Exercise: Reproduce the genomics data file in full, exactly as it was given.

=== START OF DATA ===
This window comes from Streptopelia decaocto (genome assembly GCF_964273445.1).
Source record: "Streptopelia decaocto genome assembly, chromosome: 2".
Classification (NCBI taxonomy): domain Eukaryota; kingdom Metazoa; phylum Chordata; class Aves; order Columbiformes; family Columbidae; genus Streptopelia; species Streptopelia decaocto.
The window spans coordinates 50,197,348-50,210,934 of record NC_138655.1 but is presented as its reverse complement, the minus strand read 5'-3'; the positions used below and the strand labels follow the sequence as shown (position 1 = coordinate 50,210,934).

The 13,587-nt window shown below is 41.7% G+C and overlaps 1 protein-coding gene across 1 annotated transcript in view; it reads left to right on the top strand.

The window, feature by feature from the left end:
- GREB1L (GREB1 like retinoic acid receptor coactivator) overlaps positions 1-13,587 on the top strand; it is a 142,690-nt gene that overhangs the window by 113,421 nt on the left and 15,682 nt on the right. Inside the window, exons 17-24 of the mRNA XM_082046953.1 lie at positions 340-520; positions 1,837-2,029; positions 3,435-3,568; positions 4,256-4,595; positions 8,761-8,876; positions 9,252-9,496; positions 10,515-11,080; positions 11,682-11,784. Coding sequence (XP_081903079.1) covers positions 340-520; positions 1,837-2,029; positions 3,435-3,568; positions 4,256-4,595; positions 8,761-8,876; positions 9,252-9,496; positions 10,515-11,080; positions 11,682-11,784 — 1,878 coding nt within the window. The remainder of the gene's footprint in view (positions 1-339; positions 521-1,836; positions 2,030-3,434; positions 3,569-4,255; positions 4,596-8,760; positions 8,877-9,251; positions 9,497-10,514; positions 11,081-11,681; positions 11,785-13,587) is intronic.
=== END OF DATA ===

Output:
This window comes from Streptopelia decaocto (genome assembly GCF_964273445.1).
Source record: "Streptopelia decaocto genome assembly, chromosome: 2".
Classification (NCBI taxonomy): domain Eukaryota; kingdom Metazoa; phylum Chordata; class Aves; order Columbiformes; family Columbidae; genus Streptopelia; species Streptopelia decaocto.
The window spans coordinates 50,197,348-50,210,934 of record NC_138655.1 but is presented as its reverse complement, the minus strand read 5'-3'; the positions used below and the strand labels follow the sequence as shown (position 1 = coordinate 50,210,934).

The 13,587-nt window shown below is 41.7% G+C and overlaps 1 protein-coding gene across 1 annotated transcript in view; it reads left to right on the top strand.

The window, feature by feature from the left end:
- GREB1L (GREB1 like retinoic acid receptor coactivator) overlaps positions 1-13,587 on the top strand; it is a 142,690-nt gene that overhangs the window by 113,421 nt on the left and 15,682 nt on the right. Inside the window, exons 17-24 of the mRNA XM_082046953.1 lie at positions 340-520; positions 1,837-2,029; positions 3,435-3,568; positions 4,256-4,595; positions 8,761-8,876; positions 9,252-9,496; positions 10,515-11,080; positions 11,682-11,784. Coding sequence (XP_081903079.1) covers positions 340-520; positions 1,837-2,029; positions 3,435-3,568; positions 4,256-4,595; positions 8,761-8,876; positions 9,252-9,496; positions 10,515-11,080; positions 11,682-11,784 — 1,878 coding nt within the window. The remainder of the gene's footprint in view (positions 1-339; positions 521-1,836; positions 2,030-3,434; positions 3,569-4,255; positions 4,596-8,760; positions 8,877-9,251; positions 9,497-10,514; positions 11,081-11,681; positions 11,785-13,587) is intronic.